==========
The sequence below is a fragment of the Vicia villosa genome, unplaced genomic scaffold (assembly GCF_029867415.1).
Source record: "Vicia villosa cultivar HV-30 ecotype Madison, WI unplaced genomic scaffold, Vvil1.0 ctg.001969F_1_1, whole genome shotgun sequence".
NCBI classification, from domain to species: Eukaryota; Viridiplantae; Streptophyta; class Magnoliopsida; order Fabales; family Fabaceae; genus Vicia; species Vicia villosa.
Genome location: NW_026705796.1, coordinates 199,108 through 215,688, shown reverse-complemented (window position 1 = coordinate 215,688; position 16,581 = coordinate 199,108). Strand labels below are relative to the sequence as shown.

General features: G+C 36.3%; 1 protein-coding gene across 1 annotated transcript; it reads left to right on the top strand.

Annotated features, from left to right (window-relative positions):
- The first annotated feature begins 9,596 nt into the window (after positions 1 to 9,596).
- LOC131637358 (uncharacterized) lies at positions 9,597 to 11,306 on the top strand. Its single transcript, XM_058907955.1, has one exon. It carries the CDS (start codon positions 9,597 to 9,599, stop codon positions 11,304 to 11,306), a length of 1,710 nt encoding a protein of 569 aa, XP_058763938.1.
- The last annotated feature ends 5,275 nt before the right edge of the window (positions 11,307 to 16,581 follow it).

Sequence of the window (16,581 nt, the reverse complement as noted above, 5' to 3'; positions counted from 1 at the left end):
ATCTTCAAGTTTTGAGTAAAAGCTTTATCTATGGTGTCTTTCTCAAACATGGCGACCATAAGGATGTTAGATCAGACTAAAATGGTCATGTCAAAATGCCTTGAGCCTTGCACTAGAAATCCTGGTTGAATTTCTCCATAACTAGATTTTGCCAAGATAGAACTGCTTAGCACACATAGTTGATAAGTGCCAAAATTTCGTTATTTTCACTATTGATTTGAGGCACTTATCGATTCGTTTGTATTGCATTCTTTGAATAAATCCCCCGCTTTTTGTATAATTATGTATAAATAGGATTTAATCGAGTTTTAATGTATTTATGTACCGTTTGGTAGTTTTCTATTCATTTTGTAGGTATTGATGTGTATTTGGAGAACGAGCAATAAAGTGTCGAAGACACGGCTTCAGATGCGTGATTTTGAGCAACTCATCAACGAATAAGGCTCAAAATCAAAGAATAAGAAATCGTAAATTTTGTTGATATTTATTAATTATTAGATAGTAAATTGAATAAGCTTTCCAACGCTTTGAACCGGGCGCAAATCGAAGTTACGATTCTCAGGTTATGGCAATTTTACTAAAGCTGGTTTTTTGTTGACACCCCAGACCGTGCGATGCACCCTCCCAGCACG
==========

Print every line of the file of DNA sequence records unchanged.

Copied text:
The sequence below is a fragment of the Vicia villosa genome, unplaced genomic scaffold (assembly GCF_029867415.1).
Source record: "Vicia villosa cultivar HV-30 ecotype Madison, WI unplaced genomic scaffold, Vvil1.0 ctg.001969F_1_1, whole genome shotgun sequence".
NCBI classification, from domain to species: Eukaryota; Viridiplantae; Streptophyta; class Magnoliopsida; order Fabales; family Fabaceae; genus Vicia; species Vicia villosa.
Genome location: NW_026705796.1, coordinates 199,108 through 215,688, shown reverse-complemented (window position 1 = coordinate 215,688; position 16,581 = coordinate 199,108). Strand labels below are relative to the sequence as shown.

General features: G+C 36.3%; 1 protein-coding gene across 1 annotated transcript; it reads left to right on the top strand.

Annotated features, from left to right (window-relative positions):
- The first annotated feature begins 9,596 nt into the window (after positions 1 to 9,596).
- LOC131637358 (uncharacterized) lies at positions 9,597 to 11,306 on the top strand. Its single transcript, XM_058907955.1, has one exon. It carries the CDS (start codon positions 9,597 to 9,599, stop codon positions 11,304 to 11,306), a length of 1,710 nt encoding a protein of 569 aa, XP_058763938.1.
- The last annotated feature ends 5,275 nt before the right edge of the window (positions 11,307 to 16,581 follow it).

Sequence of the window (16,581 nt, the reverse complement as noted above, 5' to 3'; positions counted from 1 at the left end):
ATCTTCAAGTTTTGAGTAAAAGCTTTATCTATGGTGTCTTTCTCAAACATGGCGACCATAAGGATGTTAGATCAGACTAAAATGGTCATGTCAAAATGCCTTGAGCCTTGCACTAGAAATCCTGGTTGAATTTCTCCATAACTAGATTTTGCCAAGATAGAACTGCTTAGCACACATAGTTGATAAGTGCCAAAATTTCGTTATTTTCACTATTGATTTGAGGCACTTATCGATTCGTTTGTATTGCATTCTTTGAATAAATCCCCCGCTTTTTGTATAATTATGTATAAATAGGATTTAATCGAGTTTTAATGTATTTATGTACCGTTTGGTAGTTTTCTATTCATTTTGTAGGTATTGATGTGTATTTGGAGAACGAGCAATAAAGTGTCGAAGACACGGCTTCAGATGCGTGATTTTGAGCAACTCATCAACGAATAAGGCTCAAAATCAAAGAATAAGAAATCGTAAATTTTGTTGATATTTATTAATTATTAGATAGTAAATTGAATAAGCTTTCCAACGCTTTGAACCGGGCGCAAATCGAAGTTACGATTCTCAGGTTATGGCAATTTTACTAAAGCTGGTTTTTTGTTGACACCCCAGACCGTGCGATGCACCCTCCCAGCACG